When battles over jurisdiction arise in international insolvency proceedings, which country’s laws will take priority? Two recent insolvency cases begun under similar circumstances led to two very different results.
In the first, the Baha Mar group of companies filed for Chapter 11 bankruptcy protection in the United States. All but one of the Baha Mar companies are incorporated in The Bahamas, and the last is incorporated in Delaware. Otherwise, the companies have little connection to the United States. The Baha Mar group of companies simply wanted to take advantage of the debtor-friendly laws in the United States.
Creditors of the Baha Mar group and the Bahamas Attorney General opposed Chapter 11 recognition in The Bahamas, and the Bahamas Supreme Court agreed that the Chapter 11 filing should not be recognized. The Bahamas Attorney General then applied for appointment of provisional liquidators, to which the Supreme Court also agreed.
The Chapter 11 bankruptcy judge had to decide whether to fight The Bahamas’ assertion of jurisdiction and keep the proceeding in the United States. He decided that the creditors and other Baha Mar stakeholders had a reasonable expectation that insolvency proceedings would be held in The Bahamas, rather than the United States. The bankruptcy court rejected the Chapter 11 application.
In the second, a company called PARD and its related companies and subsidiaries filed for Chapter 11 bankruptcy protection in the United States. PARD is a public company incorporated in Bermuda. Related companies are also incorporated in Bermuda. A related company, PAE (BVI) Ltd, is incorporated in the British Virgin Islands and was not part of the initial Chapter 11 filing. None of these companies had any real connection with the United States at all. The only minor connection was the retainer agreement with lawyers for the Chapter 11 filing. The PARD group of companies simply wanted to take advantage of the debtor-friendly laws in the United States.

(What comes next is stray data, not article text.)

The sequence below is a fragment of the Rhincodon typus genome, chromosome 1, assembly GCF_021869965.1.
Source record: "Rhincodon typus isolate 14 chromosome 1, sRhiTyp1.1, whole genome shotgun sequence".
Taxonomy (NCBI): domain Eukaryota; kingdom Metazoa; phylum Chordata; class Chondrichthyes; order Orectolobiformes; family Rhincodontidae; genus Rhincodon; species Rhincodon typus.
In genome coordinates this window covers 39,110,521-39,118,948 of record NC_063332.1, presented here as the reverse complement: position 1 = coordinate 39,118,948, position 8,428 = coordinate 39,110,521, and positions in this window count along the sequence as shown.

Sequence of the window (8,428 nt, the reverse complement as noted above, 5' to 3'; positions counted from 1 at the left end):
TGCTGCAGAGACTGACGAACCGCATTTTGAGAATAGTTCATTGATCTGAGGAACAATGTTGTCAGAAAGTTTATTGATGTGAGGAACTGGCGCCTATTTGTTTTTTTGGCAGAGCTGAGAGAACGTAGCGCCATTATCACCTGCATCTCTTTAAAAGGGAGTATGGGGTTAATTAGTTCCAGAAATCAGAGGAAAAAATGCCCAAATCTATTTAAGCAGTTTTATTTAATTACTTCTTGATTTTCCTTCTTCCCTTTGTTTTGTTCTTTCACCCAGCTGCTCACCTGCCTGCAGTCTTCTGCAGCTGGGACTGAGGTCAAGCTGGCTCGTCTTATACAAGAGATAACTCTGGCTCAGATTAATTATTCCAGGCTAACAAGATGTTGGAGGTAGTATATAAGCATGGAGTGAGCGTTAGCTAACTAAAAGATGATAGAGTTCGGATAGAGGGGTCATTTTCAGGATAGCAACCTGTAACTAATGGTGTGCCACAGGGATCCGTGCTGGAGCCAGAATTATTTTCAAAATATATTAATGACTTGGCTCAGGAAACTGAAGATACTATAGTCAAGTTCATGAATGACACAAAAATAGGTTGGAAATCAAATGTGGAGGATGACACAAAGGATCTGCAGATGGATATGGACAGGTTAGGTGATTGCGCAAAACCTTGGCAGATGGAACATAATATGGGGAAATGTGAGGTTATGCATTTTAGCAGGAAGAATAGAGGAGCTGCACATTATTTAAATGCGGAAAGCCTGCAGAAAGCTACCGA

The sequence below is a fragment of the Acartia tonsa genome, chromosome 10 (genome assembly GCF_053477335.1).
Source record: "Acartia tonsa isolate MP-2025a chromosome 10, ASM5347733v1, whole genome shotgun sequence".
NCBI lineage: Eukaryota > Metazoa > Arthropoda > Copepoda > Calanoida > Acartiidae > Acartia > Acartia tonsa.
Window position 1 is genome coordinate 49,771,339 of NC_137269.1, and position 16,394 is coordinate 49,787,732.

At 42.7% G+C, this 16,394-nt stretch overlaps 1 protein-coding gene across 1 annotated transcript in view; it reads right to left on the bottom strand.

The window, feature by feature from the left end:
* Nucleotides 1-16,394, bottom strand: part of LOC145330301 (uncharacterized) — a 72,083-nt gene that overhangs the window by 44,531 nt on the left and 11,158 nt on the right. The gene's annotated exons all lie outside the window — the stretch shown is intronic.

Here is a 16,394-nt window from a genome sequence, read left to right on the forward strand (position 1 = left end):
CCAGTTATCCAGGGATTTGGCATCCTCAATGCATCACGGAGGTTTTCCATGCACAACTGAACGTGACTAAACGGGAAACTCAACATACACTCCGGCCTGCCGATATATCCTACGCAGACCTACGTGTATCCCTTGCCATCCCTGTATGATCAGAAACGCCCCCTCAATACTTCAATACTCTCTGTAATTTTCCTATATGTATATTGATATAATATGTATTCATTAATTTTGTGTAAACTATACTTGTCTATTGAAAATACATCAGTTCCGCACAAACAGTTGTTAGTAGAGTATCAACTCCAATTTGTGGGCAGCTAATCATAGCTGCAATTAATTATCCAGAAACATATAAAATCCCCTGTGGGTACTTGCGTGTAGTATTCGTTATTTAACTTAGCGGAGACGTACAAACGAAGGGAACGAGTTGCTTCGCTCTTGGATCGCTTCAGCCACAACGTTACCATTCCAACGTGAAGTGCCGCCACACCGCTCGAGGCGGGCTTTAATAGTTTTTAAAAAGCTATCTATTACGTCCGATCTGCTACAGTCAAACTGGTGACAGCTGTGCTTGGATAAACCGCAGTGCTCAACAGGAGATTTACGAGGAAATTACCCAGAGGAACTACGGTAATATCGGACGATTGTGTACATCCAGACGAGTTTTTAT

PAE got into some legal trouble in the British Virgin Islands (BVI) and was close to insolvency soon after lenders to the PARD group of companies succeeded in having a trustee appointed in bankruptcy. Concerned about the ongoing bankruptcy, the lenders sought appointment of a provisional liquidator in the BVI to prevent PAE from filing bankruptcy in the United States along with the PARD group. The BVI court appointed the provisional liquidator, rejecting the PARD group’s attempt to block the appointment and reasoning that 1) since PAE was a BVI company it made sense for BVI to exert jurisdiction, and 2) appointment of a liquidator would not be inconsistent with the Chapter 11 bankruptcy process.
Since the court’s decision, the liquidator and the Chapter 11 trustee have cooperated, showing that international jurisdiction issues can be resolved in a way that protects creditors.
To find out more about insolvency proceedings, visit Gonsalves-Sabola Chambers online or call the office at +1 242 326 6400.
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